Re: First class developer: who ?

"Mike Schilling" <>
Thu, 18 Mar 2010 08:41:20 -0700
Thomas Pornin wrote:

According to Mike Schilling <>:

Very like memory leaks and memory corruption (in non-GC'd
environments) in both of those tendencies.

That's the point, actually. Tremendous design efforts went into Java
to make many aspects of programming easier. In particular, the GC is
an automatic system to solve the problem of memory allocation, problem
which proved to be very difficult to tackle by most programmers, even
good programmers, regardless of how "simple" it may look from an
overly theoretical point of view.

The same amount of efforts did not went (yet) into concurrency. Right
now, Java has some primitives ('synchronized' and wait()/notify(),
mostly), which are quite low-level. They are much better than nothing
at all, but I would still classify them at the same "level" than
malloc()/free() with regards to memory allocation. In that view,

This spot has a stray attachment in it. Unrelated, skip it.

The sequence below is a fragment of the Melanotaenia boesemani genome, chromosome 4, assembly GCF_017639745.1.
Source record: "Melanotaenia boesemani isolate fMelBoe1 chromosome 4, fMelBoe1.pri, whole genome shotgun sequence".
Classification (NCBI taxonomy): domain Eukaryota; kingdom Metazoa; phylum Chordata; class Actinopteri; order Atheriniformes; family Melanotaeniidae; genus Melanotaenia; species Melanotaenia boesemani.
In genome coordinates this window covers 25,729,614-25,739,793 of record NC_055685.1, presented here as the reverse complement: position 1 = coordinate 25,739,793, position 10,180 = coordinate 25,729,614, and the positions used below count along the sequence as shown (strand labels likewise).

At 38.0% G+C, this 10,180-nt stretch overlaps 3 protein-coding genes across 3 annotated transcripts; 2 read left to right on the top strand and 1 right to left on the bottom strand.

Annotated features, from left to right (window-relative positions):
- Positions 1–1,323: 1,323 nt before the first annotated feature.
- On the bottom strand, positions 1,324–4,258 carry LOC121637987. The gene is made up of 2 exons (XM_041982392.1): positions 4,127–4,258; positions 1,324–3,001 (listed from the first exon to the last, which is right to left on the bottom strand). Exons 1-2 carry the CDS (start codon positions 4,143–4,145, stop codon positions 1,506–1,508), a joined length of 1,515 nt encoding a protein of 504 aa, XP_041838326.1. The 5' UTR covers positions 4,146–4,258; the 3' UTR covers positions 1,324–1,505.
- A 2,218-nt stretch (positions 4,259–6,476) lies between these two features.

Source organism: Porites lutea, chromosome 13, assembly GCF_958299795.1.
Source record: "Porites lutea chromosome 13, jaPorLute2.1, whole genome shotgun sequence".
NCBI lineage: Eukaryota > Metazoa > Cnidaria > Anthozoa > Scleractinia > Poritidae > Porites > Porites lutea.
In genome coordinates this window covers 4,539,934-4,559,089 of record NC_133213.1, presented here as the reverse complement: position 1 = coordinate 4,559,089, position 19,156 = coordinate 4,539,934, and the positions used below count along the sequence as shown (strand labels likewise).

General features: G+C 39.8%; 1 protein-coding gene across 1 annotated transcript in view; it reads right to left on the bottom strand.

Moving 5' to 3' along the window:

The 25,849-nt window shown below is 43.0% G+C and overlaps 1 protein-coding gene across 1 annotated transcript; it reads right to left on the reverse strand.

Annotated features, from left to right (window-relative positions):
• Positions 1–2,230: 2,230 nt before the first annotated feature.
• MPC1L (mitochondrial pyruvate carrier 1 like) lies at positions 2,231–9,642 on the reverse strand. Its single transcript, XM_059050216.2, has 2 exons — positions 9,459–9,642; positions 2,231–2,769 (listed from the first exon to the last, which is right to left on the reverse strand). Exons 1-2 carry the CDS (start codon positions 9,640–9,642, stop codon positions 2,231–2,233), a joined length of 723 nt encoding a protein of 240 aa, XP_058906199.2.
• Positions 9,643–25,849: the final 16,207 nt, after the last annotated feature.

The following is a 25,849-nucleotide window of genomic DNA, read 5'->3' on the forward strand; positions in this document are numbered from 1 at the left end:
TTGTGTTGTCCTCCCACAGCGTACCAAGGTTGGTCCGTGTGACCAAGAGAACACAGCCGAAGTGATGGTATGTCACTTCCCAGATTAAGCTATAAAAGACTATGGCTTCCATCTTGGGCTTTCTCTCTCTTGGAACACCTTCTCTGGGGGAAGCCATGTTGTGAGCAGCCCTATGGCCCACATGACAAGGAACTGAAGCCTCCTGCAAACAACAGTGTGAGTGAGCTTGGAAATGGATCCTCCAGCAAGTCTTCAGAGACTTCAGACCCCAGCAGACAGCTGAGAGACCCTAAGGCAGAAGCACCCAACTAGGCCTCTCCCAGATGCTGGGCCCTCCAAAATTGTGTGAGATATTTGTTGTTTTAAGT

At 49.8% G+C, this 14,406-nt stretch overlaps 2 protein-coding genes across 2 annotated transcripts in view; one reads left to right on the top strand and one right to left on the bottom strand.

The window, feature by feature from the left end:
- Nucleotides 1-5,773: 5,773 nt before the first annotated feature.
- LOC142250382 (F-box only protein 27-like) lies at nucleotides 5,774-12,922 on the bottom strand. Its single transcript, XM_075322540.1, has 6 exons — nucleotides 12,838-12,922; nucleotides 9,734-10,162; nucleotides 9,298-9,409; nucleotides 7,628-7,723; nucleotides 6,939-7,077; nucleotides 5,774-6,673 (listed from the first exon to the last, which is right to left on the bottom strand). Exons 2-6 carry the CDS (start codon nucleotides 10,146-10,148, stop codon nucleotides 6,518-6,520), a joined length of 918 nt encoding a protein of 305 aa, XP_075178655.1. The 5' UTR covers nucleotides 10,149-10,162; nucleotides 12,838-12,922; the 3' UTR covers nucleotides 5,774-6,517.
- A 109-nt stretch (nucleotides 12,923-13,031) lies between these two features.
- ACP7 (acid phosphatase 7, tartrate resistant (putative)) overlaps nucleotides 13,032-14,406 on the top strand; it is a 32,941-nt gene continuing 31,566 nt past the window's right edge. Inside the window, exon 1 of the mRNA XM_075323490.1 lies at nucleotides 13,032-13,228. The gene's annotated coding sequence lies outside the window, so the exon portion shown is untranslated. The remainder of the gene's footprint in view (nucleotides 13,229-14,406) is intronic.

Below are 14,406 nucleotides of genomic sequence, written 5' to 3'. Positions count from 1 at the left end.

Java's support for concurrency is still very "C". You may observe, for
instance, that if you write a multi-threaded application in C, it will
use, for the concurrency part, the same structure than a similar Java
application (you replace synchronized blocks with pthread_mutex_lock()
or EnterCriticalSection(), and wait()/notify() with conditions or

Java also has a well-defined memory model for communicating across threads
with shared memory. Once again, that's low-level and more a building b,ock
than a solution, but once again it's more than C has.

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